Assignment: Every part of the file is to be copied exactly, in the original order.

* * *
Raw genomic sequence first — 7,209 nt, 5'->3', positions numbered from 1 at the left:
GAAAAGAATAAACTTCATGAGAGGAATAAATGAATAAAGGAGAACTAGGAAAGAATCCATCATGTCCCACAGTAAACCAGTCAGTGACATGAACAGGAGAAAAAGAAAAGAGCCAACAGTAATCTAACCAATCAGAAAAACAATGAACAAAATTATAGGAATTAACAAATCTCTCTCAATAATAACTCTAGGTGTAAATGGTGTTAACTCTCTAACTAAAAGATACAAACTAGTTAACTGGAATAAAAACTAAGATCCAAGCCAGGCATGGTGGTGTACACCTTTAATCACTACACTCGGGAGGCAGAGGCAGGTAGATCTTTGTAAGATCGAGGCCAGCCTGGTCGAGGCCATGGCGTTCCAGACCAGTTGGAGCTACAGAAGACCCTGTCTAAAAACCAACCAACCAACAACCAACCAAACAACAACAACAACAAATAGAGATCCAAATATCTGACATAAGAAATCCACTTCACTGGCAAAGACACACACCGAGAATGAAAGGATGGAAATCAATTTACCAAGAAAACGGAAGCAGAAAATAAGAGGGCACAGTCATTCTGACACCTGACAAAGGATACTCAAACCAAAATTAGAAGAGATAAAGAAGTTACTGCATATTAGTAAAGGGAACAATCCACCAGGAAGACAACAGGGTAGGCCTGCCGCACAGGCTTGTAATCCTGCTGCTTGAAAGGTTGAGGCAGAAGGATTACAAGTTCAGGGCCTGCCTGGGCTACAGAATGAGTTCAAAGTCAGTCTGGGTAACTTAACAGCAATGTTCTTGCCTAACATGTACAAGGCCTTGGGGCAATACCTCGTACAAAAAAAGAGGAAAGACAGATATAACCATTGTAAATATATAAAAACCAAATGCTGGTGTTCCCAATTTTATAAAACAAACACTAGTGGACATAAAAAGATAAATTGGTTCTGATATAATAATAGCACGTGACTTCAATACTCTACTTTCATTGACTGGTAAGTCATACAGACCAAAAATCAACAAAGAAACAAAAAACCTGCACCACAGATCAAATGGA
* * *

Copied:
Raw genomic sequence first — 7,209 nt, 5'->3', positions numbered from 1 at the left:
GAAAAGAATAAACTTCATGAGAGGAATAAATGAATAAAGGAGAACTAGGAAAGAATCCATCATGTCCCACAGTAAACCAGTCAGTGACATGAACAGGAGAAAAAGAAAAGAGCCAACAGTAATCTAACCAATCAGAAAAACAATGAACAAAATTATAGGAATTAACAAATCTCTCTCAATAATAACTCTAGGTGTAAATGGTGTTAACTCTCTAACTAAAAGATACAAACTAGTTAACTGGAATAAAAACTAAGATCCAAGCCAGGCATGGTGGTGTACACCTTTAATCACTACACTCGGGAGGCAGAGGCAGGTAGATCTTTGTAAGATCGAGGCCAGCCTGGTCGAGGCCATGGCGTTCCAGACCAGTTGGAGCTACAGAAGACCCTGTCTAAAAACCAACCAACCAACAACCAACCAAACAACAACAACAACAAATAGAGATCCAAATATCTGACATAAGAAATCCACTTCACTGGCAAAGACACACACCGAGAATGAAAGGATGGAAATCAATTTACCAAGAAAACGGAAGCAGAAAATAAGAGGGCACAGTCATTCTGACACCTGACAAAGGATACTCAAACCAAAATTAGAAGAGATAAAGAAGTTACTGCATATTAGTAAAGGGAACAATCCACCAGGAAGACAACAGGGTAGGCCTGCCGCACAGGCTTGTAATCCTGCTGCTTGAAAGGTTGAGGCAGAAGGATTACAAGTTCAGGGCCTGCCTGGGCTACAGAATGAGTTCAAAGTCAGTCTGGGTAACTTAACAGCAATGTTCTTGCCTAACATGTACAAGGCCTTGGGGCAATACCTCGTACAAAAAAAGAGGAAAGACAGATATAACCATTGTAAATATATAAAAACCAAATGCTGGTGTTCCCAATTTTATAAAACAAACACTAGTGGACATAAAAAGATAAATTGGTTCTGATATAATAATAGCACGTGACTTCAATACTCTACTTTCATTGACTGGTAAGTCATACAGACCAAAAATCAACAAAGAAACAAAAAACCTGCACCACAGATCAAATGGA